The independent regulator for higher education is considering plans to limit the number of students studying creative art degrees and music as part of government spending review.
This July, the government confirmed it will be cutting funding for art subjects by 50% as a method to reduce its student loan debt of £140bn, as of last year.
The main reason the Treasury is eager to target creative art students and degrees is because the government believes these type of students are less likely to get graduate job opportunities, are studying lower salary producing courses, so they would be less likely to fully pay back their loans.
Ava Manley, 21, is a fine art student at the University of Salford and said; “I know in the creative industry; art brings a lot of money into the UK.
“I think it’s a bit of a disgrace they don’t want to fund a lot of the arts, but that’s what brings a lot of the money in.”
Despite the government cuts in July, art degrees are still highly sought after by prospective undergraduates.
Chloe Smith, 23, is a third year fine at student at the University of Salford. She said; “There has always been an intrinsic need to
create within me, and I have always suppressed it because of the climate we live in.
“It tells you that if you study art you’re going to be unemployed, it tells you that if you study art you’re not going to get paid properly, because artist don’t get paid properly.
“It took me a while, but I like the idea of being able to build my mind creatively, rather than scientifically or studying a literature degree.
“I get to spend my day in the studio surrounded by other creatives who are also inspiring.”
Smith uses art as a mode of therapy and to release emotions, which makes people wonder what artists would do, if they couldn’t convey their thoughts and emotions into their craft.
She said; “Currently I am creating performance drawings where I am dancing to a piece of music, and I am dancing on a piece of paper and drawing with my feet with some charcoal and pigments; experimenting with recording my journey across the page as I dance.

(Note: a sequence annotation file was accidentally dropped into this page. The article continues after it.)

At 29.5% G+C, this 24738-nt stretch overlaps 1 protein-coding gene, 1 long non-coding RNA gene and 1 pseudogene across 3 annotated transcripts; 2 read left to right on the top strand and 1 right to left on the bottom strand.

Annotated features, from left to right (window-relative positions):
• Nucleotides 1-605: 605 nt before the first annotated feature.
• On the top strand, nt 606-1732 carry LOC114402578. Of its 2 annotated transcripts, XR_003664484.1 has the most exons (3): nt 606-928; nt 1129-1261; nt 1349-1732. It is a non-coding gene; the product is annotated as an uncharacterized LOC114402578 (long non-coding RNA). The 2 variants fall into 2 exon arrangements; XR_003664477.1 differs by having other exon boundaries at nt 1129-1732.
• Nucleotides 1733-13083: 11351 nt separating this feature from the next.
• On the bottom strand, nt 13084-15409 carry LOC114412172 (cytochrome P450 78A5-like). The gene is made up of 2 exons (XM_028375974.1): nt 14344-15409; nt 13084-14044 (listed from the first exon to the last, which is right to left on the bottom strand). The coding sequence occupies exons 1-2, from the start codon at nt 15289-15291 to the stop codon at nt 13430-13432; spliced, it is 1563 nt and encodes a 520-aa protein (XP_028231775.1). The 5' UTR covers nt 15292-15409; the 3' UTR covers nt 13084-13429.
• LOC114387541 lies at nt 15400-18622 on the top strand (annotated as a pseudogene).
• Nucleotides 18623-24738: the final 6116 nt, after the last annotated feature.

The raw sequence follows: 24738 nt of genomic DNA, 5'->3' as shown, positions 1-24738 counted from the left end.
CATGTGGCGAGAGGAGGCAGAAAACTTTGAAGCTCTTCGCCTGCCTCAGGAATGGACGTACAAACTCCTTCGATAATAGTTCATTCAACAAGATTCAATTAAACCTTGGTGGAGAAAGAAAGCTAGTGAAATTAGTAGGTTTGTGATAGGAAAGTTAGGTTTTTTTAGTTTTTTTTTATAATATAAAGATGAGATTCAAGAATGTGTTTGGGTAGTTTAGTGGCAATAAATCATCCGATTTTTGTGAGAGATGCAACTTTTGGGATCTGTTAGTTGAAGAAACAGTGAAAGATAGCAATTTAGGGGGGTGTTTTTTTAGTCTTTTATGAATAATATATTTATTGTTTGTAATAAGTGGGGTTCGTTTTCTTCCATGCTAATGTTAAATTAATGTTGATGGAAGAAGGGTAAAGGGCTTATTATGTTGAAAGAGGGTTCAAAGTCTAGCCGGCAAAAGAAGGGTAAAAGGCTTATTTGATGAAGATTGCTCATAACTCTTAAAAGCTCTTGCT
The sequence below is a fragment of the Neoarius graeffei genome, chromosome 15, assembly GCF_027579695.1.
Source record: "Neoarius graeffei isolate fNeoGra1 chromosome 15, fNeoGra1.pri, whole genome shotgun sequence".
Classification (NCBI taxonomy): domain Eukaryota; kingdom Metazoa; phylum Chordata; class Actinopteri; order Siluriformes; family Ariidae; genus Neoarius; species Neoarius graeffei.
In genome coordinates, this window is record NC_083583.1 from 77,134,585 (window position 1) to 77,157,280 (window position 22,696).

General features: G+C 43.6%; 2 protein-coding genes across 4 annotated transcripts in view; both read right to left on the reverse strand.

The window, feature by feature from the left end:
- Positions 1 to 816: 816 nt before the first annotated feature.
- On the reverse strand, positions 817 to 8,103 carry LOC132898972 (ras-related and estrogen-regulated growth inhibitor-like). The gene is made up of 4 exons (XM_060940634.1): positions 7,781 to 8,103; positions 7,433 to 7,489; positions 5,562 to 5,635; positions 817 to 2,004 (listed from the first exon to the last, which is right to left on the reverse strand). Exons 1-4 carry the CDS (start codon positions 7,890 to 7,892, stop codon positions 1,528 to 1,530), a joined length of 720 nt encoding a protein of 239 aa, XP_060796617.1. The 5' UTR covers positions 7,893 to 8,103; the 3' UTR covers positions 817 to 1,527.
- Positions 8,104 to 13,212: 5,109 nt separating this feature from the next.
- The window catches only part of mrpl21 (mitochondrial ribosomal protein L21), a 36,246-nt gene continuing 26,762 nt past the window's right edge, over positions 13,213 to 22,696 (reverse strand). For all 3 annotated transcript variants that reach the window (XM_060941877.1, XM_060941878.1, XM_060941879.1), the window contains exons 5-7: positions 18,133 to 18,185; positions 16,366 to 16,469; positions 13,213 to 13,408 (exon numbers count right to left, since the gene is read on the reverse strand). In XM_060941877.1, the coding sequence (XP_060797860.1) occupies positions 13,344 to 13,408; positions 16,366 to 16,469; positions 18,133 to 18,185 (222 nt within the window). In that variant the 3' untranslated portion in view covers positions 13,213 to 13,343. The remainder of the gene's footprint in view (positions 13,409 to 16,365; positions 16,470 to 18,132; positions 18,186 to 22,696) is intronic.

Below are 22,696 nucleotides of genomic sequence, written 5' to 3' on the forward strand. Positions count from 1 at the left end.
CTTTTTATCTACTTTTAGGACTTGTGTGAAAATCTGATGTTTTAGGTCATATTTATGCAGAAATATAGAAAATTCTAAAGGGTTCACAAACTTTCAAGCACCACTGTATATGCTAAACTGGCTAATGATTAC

“I try and unleash the inner unconscious thoughts and patterns that are potentially blocking me.
“I find it really calming to create such work because it allows me to use the tool to be able to project my feelings unto, and as I am creating, I may be unlocking a lot of suppressed and repressed emotions that I am potentially repressing to make myself feel better and be able to live day to day.”
The independent regulator for higher education confirmed that the subsidy for a full-time student on an arts course will be cut from £243 to £121.50 starting from the 2021/22 academic year.
Ava Manley believes that despite the government saying art students pay the least student loans, it benefits from the artists and their craft. She said; “I know in the creative industry art brings a lot of money into the UK. I think it’s a bit of a disgrace they don’t want to fund a lot of the arts, but that’s what brings a lot of the government’s money in.”
Chloe Smith believes that the government’s plans are hypocritical especially when during the lockdown period a lot of people turned to art and its creatives for inspiration, and entertainment. She said; “the hypocrisy of the government to say that art students are the least likely to have high paid jobs, comes from the fact that the government won’t pay artists.
“If you think about lockdown, what on earth would anyone have done if they didn’t have art, films, tv shows, Netflix, video games, what on earth would we have done if we couldn’t entertain ourselves. Capitalism does not value the creative art because it doesn’t focus on the mental health of the humans it exploits, we are treated like machines in a society built for profit, and the detriment of our mental health is undeniable.”
There is speculation that in order to save money on student loans the government could implement new minimum A-Level grade requirements to raise the entry level for creative courses, and reduce student numbers, especially in newer universities.
Manley is telling A-Level students who want to study a creative degree not to give up and be proactive. She said; “There is so many jobs in the creative industry. If you are good at it and you know you’re good at it.
“I would rather do something you really enjoy and be exceptional, than do something to fit in, because you will never be happy.”
Chloe Smith hopes that despite the government funding cuts artists will continue to be inspired and work hard on their craft, “art is so necessary, it is going to be one of the key factors in building the sense of community, mental health and the hope in young people.
The art world is suffering because of Capitalism and this whole collecting business that means that artists don’t even get the money when their paintings sell for millions. But I think we can change that, we can work together and come together.”